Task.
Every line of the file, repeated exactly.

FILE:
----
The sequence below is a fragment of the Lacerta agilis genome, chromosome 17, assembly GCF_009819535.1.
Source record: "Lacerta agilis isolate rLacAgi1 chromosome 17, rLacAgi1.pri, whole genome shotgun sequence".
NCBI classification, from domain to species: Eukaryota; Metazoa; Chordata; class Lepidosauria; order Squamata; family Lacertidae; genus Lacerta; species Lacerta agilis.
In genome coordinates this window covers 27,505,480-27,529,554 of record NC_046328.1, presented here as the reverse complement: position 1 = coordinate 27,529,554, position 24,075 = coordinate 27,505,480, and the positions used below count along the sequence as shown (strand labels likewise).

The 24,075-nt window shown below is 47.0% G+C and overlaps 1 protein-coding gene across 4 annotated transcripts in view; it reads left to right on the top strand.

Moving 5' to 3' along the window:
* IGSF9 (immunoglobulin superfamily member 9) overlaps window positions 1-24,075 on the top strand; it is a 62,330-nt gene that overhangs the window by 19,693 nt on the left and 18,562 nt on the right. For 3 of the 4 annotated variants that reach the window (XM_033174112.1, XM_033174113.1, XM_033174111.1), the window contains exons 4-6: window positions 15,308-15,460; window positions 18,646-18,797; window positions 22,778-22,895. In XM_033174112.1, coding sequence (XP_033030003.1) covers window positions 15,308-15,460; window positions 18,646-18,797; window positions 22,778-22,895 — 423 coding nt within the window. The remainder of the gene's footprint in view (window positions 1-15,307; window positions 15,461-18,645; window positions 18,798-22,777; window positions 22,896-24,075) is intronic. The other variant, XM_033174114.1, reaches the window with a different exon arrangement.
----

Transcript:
The sequence below is a fragment of the Lacerta agilis genome, chromosome 17, assembly GCF_009819535.1.
Source record: "Lacerta agilis isolate rLacAgi1 chromosome 17, rLacAgi1.pri, whole genome shotgun sequence".
NCBI classification, from domain to species: Eukaryota; Metazoa; Chordata; class Lepidosauria; order Squamata; family Lacertidae; genus Lacerta; species Lacerta agilis.
In genome coordinates this window covers 27,505,480-27,529,554 of record NC_046328.1, presented here as the reverse complement: position 1 = coordinate 27,529,554, position 24,075 = coordinate 27,505,480, and the positions used below count along the sequence as shown (strand labels likewise).

The 24,075-nt window shown below is 47.0% G+C and overlaps 1 protein-coding gene across 4 annotated transcripts in view; it reads left to right on the top strand.

Moving 5' to 3' along the window:
* IGSF9 (immunoglobulin superfamily member 9) overlaps window positions 1-24,075 on the top strand; it is a 62,330-nt gene that overhangs the window by 19,693 nt on the left and 18,562 nt on the right. For 3 of the 4 annotated variants that reach the window (XM_033174112.1, XM_033174113.1, XM_033174111.1), the window contains exons 4-6: window positions 15,308-15,460; window positions 18,646-18,797; window positions 22,778-22,895. In XM_033174112.1, coding sequence (XP_033030003.1) covers window positions 15,308-15,460; window positions 18,646-18,797; window positions 22,778-22,895 — 423 coding nt within the window. The remainder of the gene's footprint in view (window positions 1-15,307; window positions 15,461-18,645; window positions 18,798-22,777; window positions 22,896-24,075) is intronic. The other variant, XM_033174114.1, reaches the window with a different exon arrangement.